Yep. I said gut strings. Back in the day, strings were made out of the fiber from the walls of animal intestines. Guitars, banjos, violins, and more use this type of string. These were called Catgut strings, although they were not literally made from cat’s guts. According to Wikipedia, they were made of sheep or goat intestines, and sometimes cattle, hog, horse, mule, or donkey intestines.
The term catgut is thought to either be derived from the term “cattlegut” or kitgut, since “kit” is fiddle in Welsh.
Many began to move away from the use of catgut strings during the 20th century in favor of alternatives like nylon and steel strings.
But, catgut does give that deep classical sound that many musicians desire. While nylon is a great alternative that many use, it does not hit the tone that some seek. As a result, catgut is still manufactured by companies and used by many musicians.
Most often, catgut strings are used by people who play classical music. They are especially common in orchestras. Catgut strings help preserve the classic sound that orchestras have had for centuries.
Many do have understandable objections to them, though, with the sustainability and morality of their usage being something that many people do question.
Other Important Factors to Consider Before Buying Strings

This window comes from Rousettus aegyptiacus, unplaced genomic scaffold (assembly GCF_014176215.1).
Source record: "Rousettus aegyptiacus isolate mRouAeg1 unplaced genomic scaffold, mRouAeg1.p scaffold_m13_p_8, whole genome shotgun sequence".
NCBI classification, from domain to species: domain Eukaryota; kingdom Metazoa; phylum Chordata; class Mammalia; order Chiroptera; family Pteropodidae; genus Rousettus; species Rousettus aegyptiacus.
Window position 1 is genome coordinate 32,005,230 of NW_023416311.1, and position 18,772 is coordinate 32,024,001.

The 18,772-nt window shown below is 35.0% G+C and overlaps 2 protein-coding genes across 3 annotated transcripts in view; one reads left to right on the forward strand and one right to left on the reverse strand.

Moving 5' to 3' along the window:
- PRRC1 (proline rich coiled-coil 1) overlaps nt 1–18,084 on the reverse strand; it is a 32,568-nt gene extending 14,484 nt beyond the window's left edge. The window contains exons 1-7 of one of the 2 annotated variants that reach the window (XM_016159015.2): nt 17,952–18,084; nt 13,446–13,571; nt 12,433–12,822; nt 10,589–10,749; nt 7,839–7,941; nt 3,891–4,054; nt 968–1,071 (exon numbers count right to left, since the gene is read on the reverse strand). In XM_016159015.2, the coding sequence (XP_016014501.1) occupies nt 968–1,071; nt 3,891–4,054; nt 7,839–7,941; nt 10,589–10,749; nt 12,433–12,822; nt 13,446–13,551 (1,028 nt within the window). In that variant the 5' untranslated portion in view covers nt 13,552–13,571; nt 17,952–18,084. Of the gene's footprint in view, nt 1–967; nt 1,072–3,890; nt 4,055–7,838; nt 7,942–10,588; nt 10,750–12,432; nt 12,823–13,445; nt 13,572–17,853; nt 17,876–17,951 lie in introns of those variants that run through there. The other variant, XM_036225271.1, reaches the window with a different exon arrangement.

You probably know what kind of strings you want to buy now, but do not go out and purchase any strings for your banjo yet! There are some other very important factors to consider! As I said earlier, whether you buy nylon or steel strings comes down to preference, with the biggest difference being the sound you get.
These other factors though are a bit more important. One other factor to consider is the gauge of string that you should purchase. Another thing that is important to consider is the string count of the package. Both of these factors can make a difference in whether or not the strings will work with your banjo.
Getting the Right Gauge for You and Your Banjo
There are three major types of gauges: Light, Medium Light, and Medium. Less common are the Light Plus and Almost Medium gauges. Each of these will have a different gauge weight that can affect your playing in different ways. I prefer the play with a light gauge but that suits me and style that I play. Your preference may be different.
The heavier the gauges are, the harder the strings are going to be to play. So, if you get medium steel gauges, and you are a beginner, then you may be in for a more challenging learning experience. They will be hard to press down on and just to play in general.
Because of this, I would recommend starting with light strings. Once you get a handle on the instrument, then it is good to graduate to heavier strings if you feel the need to. It is encouraged that you eventually try out different strings because they can give you different sound profiles.